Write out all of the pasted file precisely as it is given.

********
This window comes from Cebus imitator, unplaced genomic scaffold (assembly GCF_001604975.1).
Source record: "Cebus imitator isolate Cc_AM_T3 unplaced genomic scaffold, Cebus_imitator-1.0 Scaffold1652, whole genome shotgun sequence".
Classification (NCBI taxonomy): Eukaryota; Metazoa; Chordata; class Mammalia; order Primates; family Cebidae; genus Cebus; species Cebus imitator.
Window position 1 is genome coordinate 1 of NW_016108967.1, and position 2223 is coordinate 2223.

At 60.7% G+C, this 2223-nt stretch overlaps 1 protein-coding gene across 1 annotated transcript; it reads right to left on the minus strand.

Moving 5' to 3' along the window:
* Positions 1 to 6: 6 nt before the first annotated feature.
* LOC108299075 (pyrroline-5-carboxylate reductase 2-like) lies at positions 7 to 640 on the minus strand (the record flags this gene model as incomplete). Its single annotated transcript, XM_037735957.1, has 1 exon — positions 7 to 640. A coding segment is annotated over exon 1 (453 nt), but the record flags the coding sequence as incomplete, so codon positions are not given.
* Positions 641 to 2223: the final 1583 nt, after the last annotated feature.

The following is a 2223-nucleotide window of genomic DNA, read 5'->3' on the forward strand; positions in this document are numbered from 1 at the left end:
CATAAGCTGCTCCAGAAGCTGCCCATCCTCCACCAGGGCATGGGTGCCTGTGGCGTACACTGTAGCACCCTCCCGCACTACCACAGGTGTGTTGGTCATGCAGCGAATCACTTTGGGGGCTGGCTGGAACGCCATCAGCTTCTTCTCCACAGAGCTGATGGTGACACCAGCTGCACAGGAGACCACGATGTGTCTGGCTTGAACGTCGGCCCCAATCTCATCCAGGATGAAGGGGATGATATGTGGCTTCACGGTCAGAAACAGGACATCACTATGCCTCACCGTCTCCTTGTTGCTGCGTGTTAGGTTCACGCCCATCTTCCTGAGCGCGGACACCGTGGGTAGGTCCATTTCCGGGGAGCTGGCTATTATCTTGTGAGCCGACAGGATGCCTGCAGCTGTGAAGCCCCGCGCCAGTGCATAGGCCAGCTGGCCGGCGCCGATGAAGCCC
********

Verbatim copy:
This window comes from Cebus imitator, unplaced genomic scaffold (assembly GCF_001604975.1).
Source record: "Cebus imitator isolate Cc_AM_T3 unplaced genomic scaffold, Cebus_imitator-1.0 Scaffold1652, whole genome shotgun sequence".
Classification (NCBI taxonomy): Eukaryota; Metazoa; Chordata; class Mammalia; order Primates; family Cebidae; genus Cebus; species Cebus imitator.
Window position 1 is genome coordinate 1 of NW_016108967.1, and position 2223 is coordinate 2223.

At 60.7% G+C, this 2223-nt stretch overlaps 1 protein-coding gene across 1 annotated transcript; it reads right to left on the minus strand.

Moving 5' to 3' along the window:
* Positions 1 to 6: 6 nt before the first annotated feature.
* LOC108299075 (pyrroline-5-carboxylate reductase 2-like) lies at positions 7 to 640 on the minus strand (the record flags this gene model as incomplete). Its single annotated transcript, XM_037735957.1, has 1 exon — positions 7 to 640. A coding segment is annotated over exon 1 (453 nt), but the record flags the coding sequence as incomplete, so codon positions are not given.
* Positions 641 to 2223: the final 1583 nt, after the last annotated feature.

The following is a 2223-nucleotide window of genomic DNA, read 5'->3' on the forward strand; positions in this document are numbered from 1 at the left end:
CATAAGCTGCTCCAGAAGCTGCCCATCCTCCACCAGGGCATGGGTGCCTGTGGCGTACACTGTAGCACCCTCCCGCACTACCACAGGTGTGTTGGTCATGCAGCGAATCACTTTGGGGGCTGGCTGGAACGCCATCAGCTTCTTCTCCACAGAGCTGATGGTGACACCAGCTGCACAGGAGACCACGATGTGTCTGGCTTGAACGTCGGCCCCAATCTCATCCAGGATGAAGGGGATGATATGTGGCTTCACGGTCAGAAACAGGACATCACTATGCCTCACCGTCTCCTTGTTGCTGCGTGTTAGGTTCACGCCCATCTTCCTGAGCGCGGACACCGTGGGTAGGTCCATTTCCGGGGAGCTGGCTATTATCTTGTGAGCCGACAGGATGCCTGCAGCTGTGAAGCCCCGCGCCAGTGCATAGGCCAGCTGGCCGGCGCCGATGAAGCCC